In an apologetic mood, Byarugaba admitted that they have not performed to the expectation of Ugandans as per the promises of constructing low-cost houses. Currently, the cheapest so-called low-cost house in NSSF-developed estates goes for 120 million Shillings to 150 million.
Lack of adequate infrastructure and the high cost of land are keeping the cost of housing high, even as the developers have plans for low-cost houses.
Uganda has a housing deficit of about 2.1 million units, with the low and medium income-earning Uganda being the section most in need for what they have termed fair standards accommodation.
The National Social Security Fund and the National Housing and Construction Company, NH&CC have for decades been trying to leading the development of accommodation especially in and around Kampala, targeting both the high-end and medium earners.
NSSF has set aside Ushs 770b for procurement for the real estate investment, most of it being targeted at low-cost units in Temangalo and Nsimbe estates.
The low-cost houses are basically self-contained two bedroom houses with a living room, a store and a matching compound, according to NH&CC.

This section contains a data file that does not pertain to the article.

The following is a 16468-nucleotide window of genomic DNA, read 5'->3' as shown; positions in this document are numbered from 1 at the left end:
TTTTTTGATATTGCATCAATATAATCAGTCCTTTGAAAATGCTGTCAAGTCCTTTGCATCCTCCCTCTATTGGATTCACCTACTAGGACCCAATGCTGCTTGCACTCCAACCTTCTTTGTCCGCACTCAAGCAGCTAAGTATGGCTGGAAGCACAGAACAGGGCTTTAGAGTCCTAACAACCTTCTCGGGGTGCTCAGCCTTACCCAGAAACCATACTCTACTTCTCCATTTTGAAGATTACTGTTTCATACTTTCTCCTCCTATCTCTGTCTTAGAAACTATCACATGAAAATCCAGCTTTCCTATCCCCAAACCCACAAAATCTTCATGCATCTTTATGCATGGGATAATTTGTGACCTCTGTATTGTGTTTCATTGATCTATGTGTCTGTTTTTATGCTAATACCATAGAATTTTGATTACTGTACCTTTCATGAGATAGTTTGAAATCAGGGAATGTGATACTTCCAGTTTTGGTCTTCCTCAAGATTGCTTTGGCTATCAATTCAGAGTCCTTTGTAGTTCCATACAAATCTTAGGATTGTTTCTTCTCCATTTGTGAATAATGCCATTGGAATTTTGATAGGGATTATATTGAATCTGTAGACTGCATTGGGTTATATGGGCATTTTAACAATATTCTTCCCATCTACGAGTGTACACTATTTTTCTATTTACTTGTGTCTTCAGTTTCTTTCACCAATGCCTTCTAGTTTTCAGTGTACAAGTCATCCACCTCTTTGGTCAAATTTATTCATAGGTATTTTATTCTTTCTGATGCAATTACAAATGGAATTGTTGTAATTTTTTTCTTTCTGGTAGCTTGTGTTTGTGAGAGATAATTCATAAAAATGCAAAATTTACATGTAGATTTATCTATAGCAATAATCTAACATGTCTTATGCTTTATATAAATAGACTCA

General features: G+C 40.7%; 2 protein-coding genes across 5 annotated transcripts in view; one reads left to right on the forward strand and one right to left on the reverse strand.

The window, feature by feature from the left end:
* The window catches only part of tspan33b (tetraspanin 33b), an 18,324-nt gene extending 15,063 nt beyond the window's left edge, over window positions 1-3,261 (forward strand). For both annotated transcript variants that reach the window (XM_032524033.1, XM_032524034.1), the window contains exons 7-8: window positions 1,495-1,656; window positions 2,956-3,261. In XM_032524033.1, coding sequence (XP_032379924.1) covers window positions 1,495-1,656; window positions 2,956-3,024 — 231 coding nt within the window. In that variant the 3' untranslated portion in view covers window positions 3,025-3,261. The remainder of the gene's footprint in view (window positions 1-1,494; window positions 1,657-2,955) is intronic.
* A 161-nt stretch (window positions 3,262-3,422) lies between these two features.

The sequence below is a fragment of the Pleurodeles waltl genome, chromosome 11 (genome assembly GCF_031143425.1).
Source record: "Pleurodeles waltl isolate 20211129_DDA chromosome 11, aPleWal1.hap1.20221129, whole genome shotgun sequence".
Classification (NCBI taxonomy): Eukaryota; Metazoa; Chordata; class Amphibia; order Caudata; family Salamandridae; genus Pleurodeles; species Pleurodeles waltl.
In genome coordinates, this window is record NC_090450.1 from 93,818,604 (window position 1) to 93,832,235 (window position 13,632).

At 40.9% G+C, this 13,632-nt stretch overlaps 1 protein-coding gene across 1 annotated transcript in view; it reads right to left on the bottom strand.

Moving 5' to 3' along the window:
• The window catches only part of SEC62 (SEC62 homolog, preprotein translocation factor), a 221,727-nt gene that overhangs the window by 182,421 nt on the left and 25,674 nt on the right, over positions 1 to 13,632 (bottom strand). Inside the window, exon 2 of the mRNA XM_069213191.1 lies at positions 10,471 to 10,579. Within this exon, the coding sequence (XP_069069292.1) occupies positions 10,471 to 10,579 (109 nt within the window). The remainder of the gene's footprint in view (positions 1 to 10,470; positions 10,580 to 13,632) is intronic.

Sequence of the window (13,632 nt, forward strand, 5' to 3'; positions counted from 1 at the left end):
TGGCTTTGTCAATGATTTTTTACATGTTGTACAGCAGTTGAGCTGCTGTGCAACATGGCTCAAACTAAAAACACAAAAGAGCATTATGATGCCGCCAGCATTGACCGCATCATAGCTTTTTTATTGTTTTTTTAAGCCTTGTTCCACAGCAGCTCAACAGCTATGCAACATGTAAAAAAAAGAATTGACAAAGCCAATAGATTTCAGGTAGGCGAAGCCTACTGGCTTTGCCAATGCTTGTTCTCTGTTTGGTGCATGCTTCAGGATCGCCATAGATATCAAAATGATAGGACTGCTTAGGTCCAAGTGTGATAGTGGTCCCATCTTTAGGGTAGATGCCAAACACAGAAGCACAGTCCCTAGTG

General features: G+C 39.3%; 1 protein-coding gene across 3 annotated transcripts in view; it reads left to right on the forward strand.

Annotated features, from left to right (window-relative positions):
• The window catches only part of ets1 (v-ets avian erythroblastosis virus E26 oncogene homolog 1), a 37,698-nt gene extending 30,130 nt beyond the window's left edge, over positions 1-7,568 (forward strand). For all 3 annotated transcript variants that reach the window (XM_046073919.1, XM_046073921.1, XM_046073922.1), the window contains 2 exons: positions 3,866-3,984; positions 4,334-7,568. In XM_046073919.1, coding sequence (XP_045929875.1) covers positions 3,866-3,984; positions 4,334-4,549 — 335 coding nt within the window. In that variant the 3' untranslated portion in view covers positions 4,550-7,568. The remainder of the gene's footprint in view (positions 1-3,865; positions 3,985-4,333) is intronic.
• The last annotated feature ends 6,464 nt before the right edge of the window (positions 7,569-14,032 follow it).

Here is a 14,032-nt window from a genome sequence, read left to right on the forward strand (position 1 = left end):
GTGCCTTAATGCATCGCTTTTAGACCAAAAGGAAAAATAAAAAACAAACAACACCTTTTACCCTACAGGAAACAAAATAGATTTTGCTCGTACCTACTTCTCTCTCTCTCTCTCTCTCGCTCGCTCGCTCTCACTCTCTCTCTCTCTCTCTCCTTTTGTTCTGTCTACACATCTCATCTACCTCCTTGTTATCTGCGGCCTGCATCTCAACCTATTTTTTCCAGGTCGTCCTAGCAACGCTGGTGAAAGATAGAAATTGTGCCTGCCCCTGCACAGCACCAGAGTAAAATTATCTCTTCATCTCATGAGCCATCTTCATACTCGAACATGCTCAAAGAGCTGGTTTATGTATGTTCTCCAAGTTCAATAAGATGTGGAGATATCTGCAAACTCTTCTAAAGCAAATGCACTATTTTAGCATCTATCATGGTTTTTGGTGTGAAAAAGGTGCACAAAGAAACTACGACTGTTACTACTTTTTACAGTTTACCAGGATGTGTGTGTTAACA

And according to the NSSF, a low-cost house should cost between Ushs 80 and 100m each, but that the current technology used in Uganda, the type of infrastructure and the cost of land cannot allow for delivery of a house at that cost.
Giving the example of the Temangalo estate, NSSF Managing Director Byarugaba lamented at the unfair market dynamics, saying when NSSF targets a property for purchase, the owners intentionally push the prices up.
In an apologetic mood, Byarugaba admitted that they have not performed to the expectation of Ugandans as per the promises of constructing
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Currently, the cheapest so-called low-cost house in NSSF-developed estates goes for 120 million Shillings to 150 million, and Byarugaba says their hands are tied because infrastructure like electricity, water and roads are expensive to extend to the estates, yet the government does not give any input.
He says that 45% of the cost goes into infrastructure, which makes the final product expensive, yet they cannot compromise on the quality to offer cheap houses.
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However, Byarugaba hopes that the efforts of mobilizing the private sector for joint solutions will bear fruit.
He has challenged innovators in various industries including in the IT, construction and building materials to team up and develop technologies that can help lower the cost.
Byarugaba suggests that a developer or landowner offers land for a pilot to construct houses of less than Ushs 100 million, which he says can be afforded by people earning Ushs 5m, or about 0.7 million NSSF members.
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Unfortunately, the majority of NSSF savers earn far less than that, while currently, most retirees get less than Ushs 10m in total benefits.